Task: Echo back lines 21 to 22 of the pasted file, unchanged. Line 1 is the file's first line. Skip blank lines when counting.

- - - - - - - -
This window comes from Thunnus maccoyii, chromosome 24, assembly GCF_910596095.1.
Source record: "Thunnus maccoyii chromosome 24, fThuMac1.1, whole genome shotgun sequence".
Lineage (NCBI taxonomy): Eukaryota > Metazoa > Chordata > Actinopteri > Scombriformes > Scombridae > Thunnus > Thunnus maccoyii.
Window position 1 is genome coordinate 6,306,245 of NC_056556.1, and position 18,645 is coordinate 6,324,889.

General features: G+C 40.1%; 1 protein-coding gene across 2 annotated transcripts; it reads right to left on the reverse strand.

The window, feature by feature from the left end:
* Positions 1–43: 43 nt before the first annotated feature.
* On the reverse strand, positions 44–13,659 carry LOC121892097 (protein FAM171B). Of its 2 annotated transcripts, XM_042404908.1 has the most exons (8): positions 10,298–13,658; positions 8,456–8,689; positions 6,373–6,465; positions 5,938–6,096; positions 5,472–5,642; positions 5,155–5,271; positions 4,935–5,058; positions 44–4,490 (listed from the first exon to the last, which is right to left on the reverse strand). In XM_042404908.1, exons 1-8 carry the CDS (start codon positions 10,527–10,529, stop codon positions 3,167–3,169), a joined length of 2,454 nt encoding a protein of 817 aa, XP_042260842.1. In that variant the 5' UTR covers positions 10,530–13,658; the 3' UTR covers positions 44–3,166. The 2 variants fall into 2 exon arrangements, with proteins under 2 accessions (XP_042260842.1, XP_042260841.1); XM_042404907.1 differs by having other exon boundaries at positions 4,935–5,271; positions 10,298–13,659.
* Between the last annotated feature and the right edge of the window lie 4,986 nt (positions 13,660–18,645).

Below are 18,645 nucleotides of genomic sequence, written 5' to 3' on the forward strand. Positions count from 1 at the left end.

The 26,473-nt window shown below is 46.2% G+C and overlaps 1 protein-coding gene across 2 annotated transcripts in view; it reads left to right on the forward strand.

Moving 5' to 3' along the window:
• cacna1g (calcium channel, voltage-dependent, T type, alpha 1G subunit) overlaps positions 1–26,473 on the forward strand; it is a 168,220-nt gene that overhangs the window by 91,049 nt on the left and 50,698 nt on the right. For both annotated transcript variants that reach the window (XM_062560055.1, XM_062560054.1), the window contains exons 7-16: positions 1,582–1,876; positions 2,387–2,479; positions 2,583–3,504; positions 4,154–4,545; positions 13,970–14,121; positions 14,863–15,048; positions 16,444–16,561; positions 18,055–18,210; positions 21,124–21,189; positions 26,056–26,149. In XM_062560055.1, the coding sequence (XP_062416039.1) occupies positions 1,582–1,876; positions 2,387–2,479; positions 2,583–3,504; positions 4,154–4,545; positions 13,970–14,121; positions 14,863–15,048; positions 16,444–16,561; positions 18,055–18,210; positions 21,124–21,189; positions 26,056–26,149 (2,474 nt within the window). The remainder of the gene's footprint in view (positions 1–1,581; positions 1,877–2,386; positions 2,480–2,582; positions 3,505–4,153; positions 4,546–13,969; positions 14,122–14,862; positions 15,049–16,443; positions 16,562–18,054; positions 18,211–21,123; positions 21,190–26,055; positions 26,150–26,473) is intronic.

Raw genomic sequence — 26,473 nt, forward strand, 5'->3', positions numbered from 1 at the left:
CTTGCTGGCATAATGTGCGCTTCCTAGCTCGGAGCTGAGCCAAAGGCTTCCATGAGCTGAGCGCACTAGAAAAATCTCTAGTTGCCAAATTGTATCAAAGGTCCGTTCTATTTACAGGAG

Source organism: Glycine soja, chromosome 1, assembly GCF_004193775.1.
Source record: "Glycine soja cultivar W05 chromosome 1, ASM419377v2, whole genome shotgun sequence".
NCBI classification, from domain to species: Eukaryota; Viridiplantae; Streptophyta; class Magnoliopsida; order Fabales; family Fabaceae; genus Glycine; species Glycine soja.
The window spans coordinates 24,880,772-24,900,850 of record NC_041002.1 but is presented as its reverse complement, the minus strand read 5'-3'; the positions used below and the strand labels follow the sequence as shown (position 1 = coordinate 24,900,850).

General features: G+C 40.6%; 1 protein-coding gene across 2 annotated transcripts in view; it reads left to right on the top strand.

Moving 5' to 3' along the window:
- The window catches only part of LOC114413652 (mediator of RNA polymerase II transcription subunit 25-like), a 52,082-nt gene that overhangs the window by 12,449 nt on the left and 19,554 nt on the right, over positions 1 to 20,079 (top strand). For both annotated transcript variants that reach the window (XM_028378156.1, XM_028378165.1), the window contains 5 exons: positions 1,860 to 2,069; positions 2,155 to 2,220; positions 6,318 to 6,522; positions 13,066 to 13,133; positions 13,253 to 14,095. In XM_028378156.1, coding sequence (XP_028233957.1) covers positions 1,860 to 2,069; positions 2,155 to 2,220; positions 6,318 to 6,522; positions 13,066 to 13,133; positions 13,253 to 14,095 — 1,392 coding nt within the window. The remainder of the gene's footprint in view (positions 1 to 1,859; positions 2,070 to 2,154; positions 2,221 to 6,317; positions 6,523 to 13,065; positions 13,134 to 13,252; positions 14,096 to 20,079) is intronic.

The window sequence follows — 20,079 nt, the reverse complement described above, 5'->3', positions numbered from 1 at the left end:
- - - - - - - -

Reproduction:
Moving 5' to 3' along the window:
- The window catches only part of LOC114413652 (mediator of RNA polymerase II transcription subunit 25-like), a 52,082-nt gene that overhangs the window by 12,449 nt on the left and 19,554 nt on the right, over positions 1 to 20,079 (top strand). For both annotated transcript variants that reach the window (XM_028378156.1, XM_028378165.1), the window contains 5 exons: positions 1,860 to 2,069; positions 2,155 to 2,220; positions 6,318 to 6,522; positions 13,066 to 13,133; positions 13,253 to 14,095. In XM_028378156.1, coding sequence (XP_028233957.1) covers positions 1,860 to 2,069; positions 2,155 to 2,220; positions 6,318 to 6,522; positions 13,066 to 13,133; positions 13,253 to 14,095 — 1,392 coding nt within the window. The remainder of the gene's footprint in view (positions 1 to 1,859; positions 2,070 to 2,154; positions 2,221 to 6,317; positions 6,523 to 13,065; positions 13,134 to 13,252; positions 14,096 to 20,079) is intronic.